The Evans web site offers a superb tool for choosing the right type of kick drum heads with audio examples and some basic stats on things like attack, sustain, tone and durability. I strongly recommend you check out this really useful tool before deciding which drum heads to buy.
Do I need to cut a hole in the resonant head?
In most cases you’ll be recording your kick drum along with the rest of the drum set, so you’ll need to make a decision about whether or not to cut a hole in the resonant head of your kick drum. Why do we do this? We do this in an attempt to create some isolation between the different drum mics and prevent mic bleed. The hole allows us to place a microphone right inside the drum shell.
I can guarantee that even with your kick drum mic placed right inside your kick drum, you’ll still pick up some of the snare drum and other parts of the drum set. Placing the kick drum mic outside of the kick drum makes this problem even worse so you can see why many engineers opt for the hole in the resonant head, even though it inevitably changes the sound of the kick drum.
It’s a compromise but one that’s usually worth it. You should still be able to achieve an excellent kick drum sound even after cutting the hole and now you’ve got the added luxury of less mic bleed.
If, however you are lucky enough to have a superb drummer with a superbly tuned drum set, try micing the entire kit first without cutting the hole in the kick drums resonant head. Depending on the type of sound you’re going for you might actually want a touch of mic bleed for a live sound.
How do I cut the hole?
One of the easiest methods I’ve seen for cutting the hole in the reso head involves a heated can placed on the drum head which simply melts through the plastic. I’m not sure if the head is any more or less structurally sound with a melted hole as opposed to a cut hole, but it’s a heck of a lot easier. Check out this cool vid.
Step 4 – Tuning the Kick Drum
This is the MOST important part of the recording process. Get this right and you’ll get an awesome drum sound in your production. Get it wrong, and no amount of EQ or compression is going to get you the results you’d hoped for.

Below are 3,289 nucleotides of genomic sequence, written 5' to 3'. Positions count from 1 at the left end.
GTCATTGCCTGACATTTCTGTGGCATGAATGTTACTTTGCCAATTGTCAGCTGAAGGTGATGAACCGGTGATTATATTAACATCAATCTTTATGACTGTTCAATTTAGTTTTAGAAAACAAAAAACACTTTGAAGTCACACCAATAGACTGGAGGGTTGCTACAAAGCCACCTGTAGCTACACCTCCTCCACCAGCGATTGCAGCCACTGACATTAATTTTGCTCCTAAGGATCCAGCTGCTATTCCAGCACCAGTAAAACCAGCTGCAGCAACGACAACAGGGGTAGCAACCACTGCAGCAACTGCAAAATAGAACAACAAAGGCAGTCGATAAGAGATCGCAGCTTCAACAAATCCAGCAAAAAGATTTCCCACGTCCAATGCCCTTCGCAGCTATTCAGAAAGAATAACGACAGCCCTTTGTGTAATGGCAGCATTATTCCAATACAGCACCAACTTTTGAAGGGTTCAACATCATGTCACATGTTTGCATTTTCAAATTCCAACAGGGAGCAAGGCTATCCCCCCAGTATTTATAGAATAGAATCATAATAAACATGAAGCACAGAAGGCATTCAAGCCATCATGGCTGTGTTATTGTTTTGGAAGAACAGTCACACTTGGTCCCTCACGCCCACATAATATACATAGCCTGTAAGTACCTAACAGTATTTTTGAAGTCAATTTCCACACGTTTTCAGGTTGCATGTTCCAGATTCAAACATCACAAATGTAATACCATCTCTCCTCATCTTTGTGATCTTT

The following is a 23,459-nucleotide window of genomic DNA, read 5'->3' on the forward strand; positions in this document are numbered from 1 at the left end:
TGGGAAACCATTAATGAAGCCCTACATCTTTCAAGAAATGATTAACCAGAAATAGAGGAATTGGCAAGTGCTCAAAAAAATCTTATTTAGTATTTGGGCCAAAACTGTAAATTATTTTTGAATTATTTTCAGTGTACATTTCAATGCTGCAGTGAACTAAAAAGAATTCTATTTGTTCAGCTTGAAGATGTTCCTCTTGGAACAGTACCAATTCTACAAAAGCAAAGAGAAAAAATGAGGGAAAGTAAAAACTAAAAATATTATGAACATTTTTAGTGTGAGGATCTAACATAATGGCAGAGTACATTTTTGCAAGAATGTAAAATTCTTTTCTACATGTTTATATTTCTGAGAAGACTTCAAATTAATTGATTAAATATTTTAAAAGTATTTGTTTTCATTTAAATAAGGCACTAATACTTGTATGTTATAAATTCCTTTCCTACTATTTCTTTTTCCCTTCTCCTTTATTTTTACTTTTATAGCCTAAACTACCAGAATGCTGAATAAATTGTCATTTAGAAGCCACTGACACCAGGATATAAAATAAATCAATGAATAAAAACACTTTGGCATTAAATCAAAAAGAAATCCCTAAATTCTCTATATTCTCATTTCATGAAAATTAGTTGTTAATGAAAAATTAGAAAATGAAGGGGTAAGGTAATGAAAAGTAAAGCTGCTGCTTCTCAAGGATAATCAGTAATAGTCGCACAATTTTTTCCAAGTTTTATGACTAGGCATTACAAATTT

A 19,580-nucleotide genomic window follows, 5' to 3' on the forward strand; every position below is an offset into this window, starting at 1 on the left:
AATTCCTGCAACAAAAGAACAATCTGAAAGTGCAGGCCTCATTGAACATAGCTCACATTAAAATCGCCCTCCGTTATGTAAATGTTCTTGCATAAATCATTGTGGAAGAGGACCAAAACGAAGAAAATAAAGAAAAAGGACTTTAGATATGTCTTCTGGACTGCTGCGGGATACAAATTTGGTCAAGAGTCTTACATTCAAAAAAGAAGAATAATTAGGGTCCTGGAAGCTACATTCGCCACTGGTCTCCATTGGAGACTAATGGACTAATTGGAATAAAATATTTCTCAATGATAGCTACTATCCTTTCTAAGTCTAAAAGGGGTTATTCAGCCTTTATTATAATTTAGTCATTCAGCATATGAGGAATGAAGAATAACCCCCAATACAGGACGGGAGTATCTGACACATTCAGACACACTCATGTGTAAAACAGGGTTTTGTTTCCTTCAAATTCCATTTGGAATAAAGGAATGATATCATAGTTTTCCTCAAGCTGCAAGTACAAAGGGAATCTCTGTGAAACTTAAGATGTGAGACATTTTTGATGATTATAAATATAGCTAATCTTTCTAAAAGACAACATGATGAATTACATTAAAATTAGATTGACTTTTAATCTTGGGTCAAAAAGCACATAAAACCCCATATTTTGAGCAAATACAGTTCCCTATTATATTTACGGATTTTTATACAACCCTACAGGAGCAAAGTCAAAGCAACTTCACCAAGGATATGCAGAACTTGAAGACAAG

You cannot polish a turd.
YouTube is overflowing with tutorial videos on how to tune drums so rather than reinvent the wheel I’ll point out some related tuning tips that experience has taught me to watch out for. We sourced this cool video from ‘freedrumlessons’ but there are many others.
Tuning Pitfalls – What to watch out for
Listen for the dreaded basketball ringing. Not all kick drums do this but occasionally I’ll encounter a kick drum that has been tuned in such a way that after the initial attack dies off, there is a high pitched ‘ringing’ note that sustains for quite a long time and sounds a like a basketball after it just hit the floor.
Be sure to avoid this by re-tuning or experimenting with different heads. I once had a beautiful new Premiere drum set that had one of the fattest kick drums I’ve ever heard, but the dreaded basketball ring took hours to eliminate and would have ruined the entire drum mix if left unfixed.
Listen for any rattling hardware and either tighten up the loose parts or dampen them into silence with tape or blu-tack.
Regularly reference the sound of your newly tuned kick drum against your favourite recordings to make sure you’re on the right track. Just like any mixing/mastering engineer, you need to constantly be tuning your ears as to what a good kick drum sounds like. Get it right at the source and you’ll be thankful later.
Step 5 – Room placement
If you’re planning on including some room ambience in your drum mix (and I hope you are), it’s very important to position your drum set in your live room so as to create pleasant sounding room reflections.
What do I mean by room reflections? Well, drums produce a lot of loud sound waves and sound waves bounce around and reflect off surfaces like floors, walls, ceilings and windows. If you position your drum set so that it’s facing a metal garage door, don’t be surprised if it sounds like a bag of smashed crabs.